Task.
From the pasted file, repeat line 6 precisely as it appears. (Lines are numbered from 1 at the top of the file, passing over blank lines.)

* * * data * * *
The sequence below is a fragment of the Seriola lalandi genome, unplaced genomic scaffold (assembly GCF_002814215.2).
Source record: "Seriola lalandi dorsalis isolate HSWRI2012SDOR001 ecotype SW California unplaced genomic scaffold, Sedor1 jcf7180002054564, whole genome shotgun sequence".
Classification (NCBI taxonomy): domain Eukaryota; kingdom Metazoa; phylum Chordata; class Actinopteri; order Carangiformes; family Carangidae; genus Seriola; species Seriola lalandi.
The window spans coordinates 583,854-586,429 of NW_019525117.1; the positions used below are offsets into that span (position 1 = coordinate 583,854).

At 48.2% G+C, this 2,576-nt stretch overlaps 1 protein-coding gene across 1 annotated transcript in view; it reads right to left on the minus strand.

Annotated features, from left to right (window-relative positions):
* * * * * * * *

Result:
Annotated features, from left to right (window-relative positions):